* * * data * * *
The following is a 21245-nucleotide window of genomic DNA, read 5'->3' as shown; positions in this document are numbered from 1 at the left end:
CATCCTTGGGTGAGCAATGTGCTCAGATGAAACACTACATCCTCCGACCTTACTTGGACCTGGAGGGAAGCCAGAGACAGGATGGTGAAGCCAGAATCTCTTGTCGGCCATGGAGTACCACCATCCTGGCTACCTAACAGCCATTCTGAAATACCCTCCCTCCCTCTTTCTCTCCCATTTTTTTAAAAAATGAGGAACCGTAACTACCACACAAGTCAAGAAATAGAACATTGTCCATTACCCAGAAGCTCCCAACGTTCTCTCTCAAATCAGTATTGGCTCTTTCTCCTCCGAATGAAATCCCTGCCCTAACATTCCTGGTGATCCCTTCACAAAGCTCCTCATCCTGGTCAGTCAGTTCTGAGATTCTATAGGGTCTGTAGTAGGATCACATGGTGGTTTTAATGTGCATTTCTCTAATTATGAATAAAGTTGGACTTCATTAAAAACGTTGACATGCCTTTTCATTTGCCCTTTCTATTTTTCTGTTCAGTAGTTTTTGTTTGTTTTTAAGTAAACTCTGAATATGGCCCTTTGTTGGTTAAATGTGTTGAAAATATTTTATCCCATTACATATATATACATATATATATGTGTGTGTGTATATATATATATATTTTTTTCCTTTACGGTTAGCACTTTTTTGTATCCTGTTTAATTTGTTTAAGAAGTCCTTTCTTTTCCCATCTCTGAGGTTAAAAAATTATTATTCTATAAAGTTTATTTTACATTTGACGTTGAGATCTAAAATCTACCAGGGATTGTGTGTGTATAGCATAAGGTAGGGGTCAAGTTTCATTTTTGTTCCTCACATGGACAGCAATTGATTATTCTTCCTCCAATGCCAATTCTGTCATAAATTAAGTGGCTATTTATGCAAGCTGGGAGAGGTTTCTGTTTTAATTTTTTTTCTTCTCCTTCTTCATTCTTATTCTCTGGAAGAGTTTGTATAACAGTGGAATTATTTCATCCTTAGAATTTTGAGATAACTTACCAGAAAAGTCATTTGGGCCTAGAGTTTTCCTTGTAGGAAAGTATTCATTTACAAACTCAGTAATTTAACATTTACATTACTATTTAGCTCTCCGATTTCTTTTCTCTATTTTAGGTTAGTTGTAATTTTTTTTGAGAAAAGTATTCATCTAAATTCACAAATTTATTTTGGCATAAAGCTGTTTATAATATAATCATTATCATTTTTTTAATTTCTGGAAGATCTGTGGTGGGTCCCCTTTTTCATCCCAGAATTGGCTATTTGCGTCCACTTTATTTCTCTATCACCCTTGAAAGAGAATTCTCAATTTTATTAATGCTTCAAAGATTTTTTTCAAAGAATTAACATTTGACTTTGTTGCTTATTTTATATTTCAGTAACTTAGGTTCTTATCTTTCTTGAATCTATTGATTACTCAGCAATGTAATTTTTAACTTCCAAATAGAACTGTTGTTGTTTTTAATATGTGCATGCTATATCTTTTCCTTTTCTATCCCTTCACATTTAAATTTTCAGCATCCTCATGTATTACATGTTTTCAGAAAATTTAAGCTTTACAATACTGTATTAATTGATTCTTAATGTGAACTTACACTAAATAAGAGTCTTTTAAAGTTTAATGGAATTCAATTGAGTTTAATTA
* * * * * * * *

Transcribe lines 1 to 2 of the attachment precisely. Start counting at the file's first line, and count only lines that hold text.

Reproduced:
The following is a 21245-nucleotide window of genomic DNA, read 5'->3' as shown; positions in this document are numbered from 1 at the left end:
CATCCTTGGGTGAGCAATGTGCTCAGATGAAACACTACATCCTCCGACCTTACTTGGACCTGGAGGGAAGCCAGAGACAGGATGGTGAAGCCAGAATCTCTTGTCGGCCATGGAGTACCACCATCCTGGCTACCTAACAGCCATTCTGAAATACCCTCCCTCCCTCTTTCTCTCCCATTTTTTTAAAAAATGAGGAACCGTAACTACCACACAAGTCAAGAAATAGAACATTGTCCATTACCCAGAAGCTCCCAACGTTCTCTCTCAAATCAGTATTGGCTCTTTCTCCTCCGAATGAAATCCCTGCCCTAACATTCCTGGTGATCCCTTCACAAAGCTCCTCATCCTGGTCAGTCAGTTCTGAGATTCTATAGGGTCTGTAGTAGGATCACATGGTGGTTTTAATGTGCATTTCTCTAATTATGAATAAAGTTGGACTTCATTAAAAACGTTGACATGCCTTTTCATTTGCCCTTTCTATTTTTCTGTTCAGTAGTTTTTGTTTGTTTTTAAGTAAACTCTGAATATGGCCCTTTGTTGGTTAAATGTGTTGAAAATATTTTATCCCATTACATATATATACATATATATATGTGTGTGTGTATATATATATATATTTTTTTCCTTTACGGTTAGCACTTTTTTGTATCCTGTTTAATTTGTTTAAGAAGTCCTTTCTTTTCCCATCTCTGAGGTTAAAAAATTATTATTCTATAAAGTTTATTTTACATTTGACGTTGAGATCTAAAATCTACCAGGGATTGTGTGTGTATAGCATAAGGTAGGGGTCAAGTTTCATTTTTGTTCCTCACATGGACAGCAATTGATTATTCTTCCTCCAATGCCAATTCTGTCATAAATTAAGTGGCTATTTATGCAAGCTGGGAGAGGTTTCTGTTTTAATTTTTTTTCTTCTCCTTCTTCATTCTTATTCTCTGGAAGAGTTTGTATAACAGTGGAATTATTTCATCCTTAGAATTTTGAGATAACTTACCAGAAAAGTCATTTGGGCCTAGAGTTTTCCTTGTAGGAAAGTATTCATTTACAAACTCAGTAATTTAACATTTACATTACTATTTAGCTCTCCGATTTCTTTTCTCTATTTTAGGTTAGTTGTAATTTTTTTTGAGAAAAGTATTCATCTAAATTCACAAATTTATTTTGGCATAAAGCTGTTTATAATATAATCATTATCATTTTTTTAATTTCTGGAAGATCTGTGGTGGGTCCCCTTTTTCATCCCAGAATTGGCTATTTGCGTCCACTTTATTTCTCTATCACCCTTGAAAGAGAATTCTCAATTTTATTAATGCTTCAAAGATTTTTTTCAAAGAATTAACATTTGACTTTGTTGCTTATTTTATATTTCAGTAACTTAGGTTCTTATCTTTCTTGAATCTATTGATTACTCAGCAATGTAATTTTTAACTTCCAAATAGAACTGTTGTTGTTTTTAATATGTGCATGCTATATCTTTTCCTTTTCTATCCCTTCACATTTAAATTTTCAGCATCCTCATGTATTACATGTTTTCAGAAAATTTAAGCTTTACAATACTGTATTAATTGATTCTTAATGTGAACTTACACTAAATAAGAGTCTTTTAAAGTTTAATGGAATTCAATTGAGTTTAATTA